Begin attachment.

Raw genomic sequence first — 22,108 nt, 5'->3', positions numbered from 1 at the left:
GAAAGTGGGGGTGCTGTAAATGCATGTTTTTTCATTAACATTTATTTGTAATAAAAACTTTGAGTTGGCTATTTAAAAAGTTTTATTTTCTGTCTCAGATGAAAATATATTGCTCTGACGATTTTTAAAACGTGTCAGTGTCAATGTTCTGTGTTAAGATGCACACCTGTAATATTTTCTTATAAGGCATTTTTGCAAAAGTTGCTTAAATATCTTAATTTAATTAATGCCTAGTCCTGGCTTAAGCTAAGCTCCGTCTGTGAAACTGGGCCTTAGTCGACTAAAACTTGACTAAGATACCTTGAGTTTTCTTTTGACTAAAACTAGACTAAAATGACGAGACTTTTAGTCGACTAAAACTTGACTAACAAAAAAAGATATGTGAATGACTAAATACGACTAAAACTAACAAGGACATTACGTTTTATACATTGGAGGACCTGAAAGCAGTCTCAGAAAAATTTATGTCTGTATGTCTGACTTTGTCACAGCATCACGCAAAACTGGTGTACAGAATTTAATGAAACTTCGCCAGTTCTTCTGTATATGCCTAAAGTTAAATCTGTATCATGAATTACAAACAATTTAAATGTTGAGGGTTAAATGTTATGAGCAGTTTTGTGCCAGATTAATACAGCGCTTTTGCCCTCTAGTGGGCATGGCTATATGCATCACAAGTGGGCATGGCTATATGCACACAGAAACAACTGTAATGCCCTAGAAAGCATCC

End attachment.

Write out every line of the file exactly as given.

Raw genomic sequence first — 22,108 nt, 5'->3', positions numbered from 1 at the left:
GAAAGTGGGGGTGCTGTAAATGCATGTTTTTTCATTAACATTTATTTGTAATAAAAACTTTGAGTTGGCTATTTAAAAAGTTTTATTTTCTGTCTCAGATGAAAATATATTGCTCTGACGATTTTTAAAACGTGTCAGTGTCAATGTTCTGTGTTAAGATGCACACCTGTAATATTTTCTTATAAGGCATTTTTGCAAAAGTTGCTTAAATATCTTAATTTAATTAATGCCTAGTCCTGGCTTAAGCTAAGCTCCGTCTGTGAAACTGGGCCTTAGTCGACTAAAACTTGACTAAGATACCTTGAGTTTTCTTTTGACTAAAACTAGACTAAAATGACGAGACTTTTAGTCGACTAAAACTTGACTAACAAAAAAAGATATGTGAATGACTAAATACGACTAAAACTAACAAGGACATTACGTTTTATACATTGGAGGACCTGAAAGCAGTCTCAGAAAAATTTATGTCTGTATGTCTGACTTTGTCACAGCATCACGCAAAACTGGTGTACAGAATTTAATGAAACTTCGCCAGTTCTTCTGTATATGCCTAAAGTTAAATCTGTATCATGAATTACAAACAATTTAAATGTTGAGGGTTAAATGTTATGAGCAGTTTTGTGCCAGATTAATACAGCGCTTTTGCCCTCTAGTGGGCATGGCTATATGCATCACAAGTGGGCATGGCTATATGCACACAGAAACAACTGTAATGCCCTAGAAAGCATCC